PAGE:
I belong to the Social Q’s Facebook group, an etiquette-themed panel that discusses how to handle everyday sticky situations with tact (think: how to address noisy neighbors, respond to passive aggressive emails, come up with a wedding guest list with minimal hurt feelings…).
As of late, though, the topics have veered toward current events, including sportsmanship at the Olympics, and — no surprise here — the U.S. presidential election.
Earlier this week, someone posted an article about a pair of jewelry makers who received an order from Ivanka Trump and sent her a snarky personal note, which they posted on Instagram. In response they received more than 7,000 likes, 3,000 comments, dozens of reposts, and applause from New York magazine, the Huffington Post, and Jezebel, among others.
Here’s what the note read:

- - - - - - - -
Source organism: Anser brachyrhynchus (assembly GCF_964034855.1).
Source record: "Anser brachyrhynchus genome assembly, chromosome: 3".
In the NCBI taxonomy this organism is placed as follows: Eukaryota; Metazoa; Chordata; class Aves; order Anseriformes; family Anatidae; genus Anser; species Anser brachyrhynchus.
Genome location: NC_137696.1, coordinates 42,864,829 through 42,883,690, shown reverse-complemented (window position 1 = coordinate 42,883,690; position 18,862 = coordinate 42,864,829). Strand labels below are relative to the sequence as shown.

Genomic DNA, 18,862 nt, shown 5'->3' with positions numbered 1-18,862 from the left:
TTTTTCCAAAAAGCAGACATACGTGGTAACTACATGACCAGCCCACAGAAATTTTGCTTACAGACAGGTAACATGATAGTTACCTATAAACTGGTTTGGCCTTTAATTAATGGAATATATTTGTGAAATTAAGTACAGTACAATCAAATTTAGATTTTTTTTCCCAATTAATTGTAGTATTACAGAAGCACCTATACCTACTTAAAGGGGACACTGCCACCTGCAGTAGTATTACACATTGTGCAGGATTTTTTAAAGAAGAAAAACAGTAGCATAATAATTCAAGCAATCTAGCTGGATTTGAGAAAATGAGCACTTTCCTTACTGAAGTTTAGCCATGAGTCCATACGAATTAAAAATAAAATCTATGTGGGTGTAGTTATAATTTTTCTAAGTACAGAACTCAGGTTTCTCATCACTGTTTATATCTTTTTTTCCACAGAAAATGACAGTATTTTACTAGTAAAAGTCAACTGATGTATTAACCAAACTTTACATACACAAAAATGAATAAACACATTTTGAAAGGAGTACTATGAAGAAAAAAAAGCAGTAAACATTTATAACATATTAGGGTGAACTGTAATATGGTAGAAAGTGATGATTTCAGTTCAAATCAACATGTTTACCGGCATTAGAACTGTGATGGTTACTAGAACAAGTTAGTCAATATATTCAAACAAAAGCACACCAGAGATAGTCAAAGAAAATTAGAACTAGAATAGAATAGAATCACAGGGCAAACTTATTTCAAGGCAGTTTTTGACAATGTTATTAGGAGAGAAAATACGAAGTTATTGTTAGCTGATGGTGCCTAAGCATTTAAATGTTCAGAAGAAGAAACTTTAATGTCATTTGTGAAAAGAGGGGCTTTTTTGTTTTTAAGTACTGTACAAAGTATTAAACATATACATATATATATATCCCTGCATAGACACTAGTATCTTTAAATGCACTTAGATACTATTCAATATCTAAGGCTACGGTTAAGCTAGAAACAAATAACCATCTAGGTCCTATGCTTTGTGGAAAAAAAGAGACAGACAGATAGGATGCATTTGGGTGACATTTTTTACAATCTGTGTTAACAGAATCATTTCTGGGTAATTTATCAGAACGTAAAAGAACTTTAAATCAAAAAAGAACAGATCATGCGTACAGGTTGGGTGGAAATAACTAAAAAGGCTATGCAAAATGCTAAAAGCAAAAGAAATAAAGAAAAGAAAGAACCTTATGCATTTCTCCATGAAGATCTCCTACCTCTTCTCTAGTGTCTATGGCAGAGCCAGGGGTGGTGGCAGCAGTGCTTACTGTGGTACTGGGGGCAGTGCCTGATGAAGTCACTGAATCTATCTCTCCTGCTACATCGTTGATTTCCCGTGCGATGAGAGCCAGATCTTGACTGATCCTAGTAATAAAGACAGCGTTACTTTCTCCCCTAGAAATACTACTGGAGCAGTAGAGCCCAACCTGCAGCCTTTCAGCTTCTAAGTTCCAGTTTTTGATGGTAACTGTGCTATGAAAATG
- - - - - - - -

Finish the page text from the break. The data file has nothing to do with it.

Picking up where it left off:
Thank you so much for your web order! We’re happy to let you know that the proceeds of your sale have been generously donated to the American Immigration Council, the Everytown for Gun Safety organization, and the Hillary Clinton Campaign. We hope you enjoy your new Lady Grey #helixearcuff.
Jill and Sabine
To me, this stunt is pretty crass. I have no qualms with the owners using Ivanka’s sale to fund things that defy her father (though I’m wondering just how expensive this cuff must be for them to donate the money three ways) — but to breach a customer’s privacy and insult her publicly? — that does not suggest customer appreciation.
Some Social Qers have argued that Ivanka is a celebrity and thus fair game. Others have pointed out that this snarky message pales in comparison to Donald Trump’s inflammatory comments (true). But, in this particular scenario, shouldn’t the emphasis be on Ivanka Trump as a customer rather than as a presidential candidate’s daughter?
Is it ever acceptable to mock a customer? Wouldn’t it be better to (politely and privately) turn down business for a person whose values clash with yours?